The Greek and Roman Collections
Virgil was wrong — don’t be afraid of Greeks bearing gifts, particularly if you’re a British regional museum. While our government has cut its grant to the Fitzwilliam by two per cent, Greek zillionaires have stepped admirably into the breach to subsidise the renovation of Cambridge’s heart-stopping Greek and Roman gallery, untouched since the Sixties. The Greek Ministry of Culture has chipped in, too; it may want the Elgin Marbles back but it’s happy to pay for Cambridge’s classical treasures to stay put, even while the Greek economy is on the skids.
Its prized euros have been well spent. The Fitzwilliam’s classical collection is the third best in the country, after the British Museum and the Ashmolean. Like the Ashmolean, the Fitzwilliam has benefited from several centuries’ worth of generous classics-obsessed professors and alumni.
Chief among those generous bequests is a vast, delicate marble bust of Antinous as Dionysus, vine leaves and grapes carved into his straggly hair. Antinous was the beautiful young Elvis lookalike the Emperor Hadrian fell so heavily for. When Antinous drowned in the Nile in 130AD, Hadrian was inconsolable, writing a death lament for his animula vagula blandula (‘roaming, caressing, little soul’). There were statues of Antinous all over the Empire, but this one came from Hadrian’s own private playground, his villa at Tivoli, just outside Rome, and was sculpted after the boy’s death. So this is the statue the emperor stared mournfully at every evening over the Falernian wine and the dormice dipped in honey.
Other matchless finds from Tivoli include a pair of Corinthian pilaster capitals, their acanthus leaves carved to razor sharpness, and the charming Lansdowne Relief — a black marble frieze with playful little Argonauts resisting the Sirens and dodging the man-eating Stymphalian birds with their bronze beaks and metal feathers.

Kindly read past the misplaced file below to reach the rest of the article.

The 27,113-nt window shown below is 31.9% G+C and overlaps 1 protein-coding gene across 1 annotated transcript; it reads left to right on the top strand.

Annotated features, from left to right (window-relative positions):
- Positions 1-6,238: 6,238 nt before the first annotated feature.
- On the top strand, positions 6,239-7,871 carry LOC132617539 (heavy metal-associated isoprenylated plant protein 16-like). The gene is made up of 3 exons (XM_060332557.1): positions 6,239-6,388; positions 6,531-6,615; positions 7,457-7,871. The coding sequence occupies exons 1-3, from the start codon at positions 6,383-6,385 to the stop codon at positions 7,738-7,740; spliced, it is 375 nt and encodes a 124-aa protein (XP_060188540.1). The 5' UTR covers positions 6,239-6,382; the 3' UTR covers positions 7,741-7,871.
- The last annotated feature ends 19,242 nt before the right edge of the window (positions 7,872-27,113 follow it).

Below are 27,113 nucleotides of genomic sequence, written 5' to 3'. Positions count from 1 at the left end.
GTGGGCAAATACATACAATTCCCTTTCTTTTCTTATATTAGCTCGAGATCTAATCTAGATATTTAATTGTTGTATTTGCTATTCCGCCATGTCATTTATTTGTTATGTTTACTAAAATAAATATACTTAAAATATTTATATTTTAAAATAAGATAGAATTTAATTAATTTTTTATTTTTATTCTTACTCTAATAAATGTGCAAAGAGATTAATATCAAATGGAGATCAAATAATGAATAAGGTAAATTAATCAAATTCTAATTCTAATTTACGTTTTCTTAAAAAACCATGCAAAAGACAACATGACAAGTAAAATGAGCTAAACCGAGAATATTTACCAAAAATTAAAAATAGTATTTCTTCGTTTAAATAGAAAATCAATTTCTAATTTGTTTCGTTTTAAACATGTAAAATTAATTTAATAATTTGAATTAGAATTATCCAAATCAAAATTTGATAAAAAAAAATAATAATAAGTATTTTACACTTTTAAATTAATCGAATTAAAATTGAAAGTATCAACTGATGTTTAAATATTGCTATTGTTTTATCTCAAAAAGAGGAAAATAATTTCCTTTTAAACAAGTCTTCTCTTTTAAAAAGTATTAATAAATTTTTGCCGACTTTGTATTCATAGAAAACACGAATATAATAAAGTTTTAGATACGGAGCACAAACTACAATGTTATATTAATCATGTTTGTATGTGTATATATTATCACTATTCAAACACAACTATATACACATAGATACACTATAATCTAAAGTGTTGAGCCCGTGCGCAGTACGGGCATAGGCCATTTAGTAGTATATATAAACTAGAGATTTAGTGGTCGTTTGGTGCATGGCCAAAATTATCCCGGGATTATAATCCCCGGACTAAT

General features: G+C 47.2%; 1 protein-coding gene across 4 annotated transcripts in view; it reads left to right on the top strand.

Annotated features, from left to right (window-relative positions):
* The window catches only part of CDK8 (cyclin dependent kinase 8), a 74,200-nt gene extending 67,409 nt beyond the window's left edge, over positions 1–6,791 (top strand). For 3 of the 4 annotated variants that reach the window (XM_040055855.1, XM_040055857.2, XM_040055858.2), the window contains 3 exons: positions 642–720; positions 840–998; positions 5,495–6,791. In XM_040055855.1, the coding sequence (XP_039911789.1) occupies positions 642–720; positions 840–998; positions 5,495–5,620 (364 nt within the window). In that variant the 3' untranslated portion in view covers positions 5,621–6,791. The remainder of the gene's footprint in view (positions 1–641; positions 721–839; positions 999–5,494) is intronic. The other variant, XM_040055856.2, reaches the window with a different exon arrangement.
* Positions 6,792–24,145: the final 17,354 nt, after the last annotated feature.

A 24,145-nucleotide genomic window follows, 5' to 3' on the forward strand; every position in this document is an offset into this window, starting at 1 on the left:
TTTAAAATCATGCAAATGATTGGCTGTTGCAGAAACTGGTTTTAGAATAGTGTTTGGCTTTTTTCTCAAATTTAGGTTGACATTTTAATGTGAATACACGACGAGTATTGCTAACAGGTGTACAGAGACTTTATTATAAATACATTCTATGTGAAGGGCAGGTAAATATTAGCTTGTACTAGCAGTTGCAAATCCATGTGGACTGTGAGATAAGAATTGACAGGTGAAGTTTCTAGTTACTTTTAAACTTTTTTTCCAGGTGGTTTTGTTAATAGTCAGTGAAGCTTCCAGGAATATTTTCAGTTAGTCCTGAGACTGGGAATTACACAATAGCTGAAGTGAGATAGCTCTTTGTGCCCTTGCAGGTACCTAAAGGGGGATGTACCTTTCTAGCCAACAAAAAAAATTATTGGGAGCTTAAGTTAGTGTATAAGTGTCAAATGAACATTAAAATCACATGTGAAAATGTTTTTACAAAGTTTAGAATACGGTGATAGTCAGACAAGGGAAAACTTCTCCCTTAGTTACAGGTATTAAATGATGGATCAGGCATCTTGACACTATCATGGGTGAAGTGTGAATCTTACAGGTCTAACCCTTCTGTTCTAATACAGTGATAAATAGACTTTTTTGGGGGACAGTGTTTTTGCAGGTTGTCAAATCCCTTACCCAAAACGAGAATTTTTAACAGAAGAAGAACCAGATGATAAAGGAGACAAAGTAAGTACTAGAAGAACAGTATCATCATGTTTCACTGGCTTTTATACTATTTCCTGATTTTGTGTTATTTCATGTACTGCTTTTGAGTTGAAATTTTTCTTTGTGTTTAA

There’s plenty more day-to-day stuff, revealing little glimpses of ancient life: a pair of 450BC strigils, the bronze and copper alloy bracelets the Greeks and Romans used to scrape off the perfumed oil they slathered over their bodies; a Roman Swiss army knife from 200AD, with an iron blade, silver spoon, fork, spatula and a spike for extracting meat from snails.
The prize for best classical joke goes to a 500BC Greek kylix, or drinking cup, with a picture of a naked reveller with a lyre. In 1937 Professor Ricketts, an eminent Cambridge classicist, was so upset at the reveller’s lack of genitalia that he painted some in himself. Over the past 70 years, the ancient red and black paint has survived beautifully intact, while Professor Ricketts’s addition has faded, leaving an odd, black, blurry smudge. Old-fashioned dons didn’t always edit out the rude stuff; but they didn’t usually add it in.
After these rich treasures, the works at the Fitzwilliam’s second annual Sculpture Promenade are a bit of a palate-cleanser. If a Martian landed on Trumpington Street, he’d think the intricately worked classical art had just been made, and that the 14 plain, angular, abstract works scattered along the Fitzwilliam’s forecourt were sculpted by a primitive generation.
That’s not to say they don’t have a simple beauty. Angela Conner, Barbara Hepworth’s old pupil, has contributed two vast stainless-steel disks — divided into wavy chunks — and a carbon resin lightning bolt, which flap lazily in the wind; and there’s plenty of that around here, whipping in across the Fens straight from Siberia.
Rob Ward has three mirror-polished stainless-steel combinations of balls, truncated ladders, circles and buttresses, capturing oddly shaped reflections of the museum and the Georgian terrace opposite.
An observant Martian would spot the progress man has made in materials over the past 2,500 years, alongside the decline in skill. Nick Turvey uses Corten steel to produce an enormous rusty-red Slinky crawling along the front lawn; Nick Hornby goes for resin for his truncated white torso skipping through the Fitzwilliam’s portico.
Certainly the warped, aimless, swaying lines of the modern sculptures contrast pleasantly enough with the museum’s static Corinthian order. And a new survey shows that last year’s Sculpture Promenade brought in thousands of first-time visitors to see the treasures inside the museum — the real treasures, I’d say — and that can’t be a bad thing.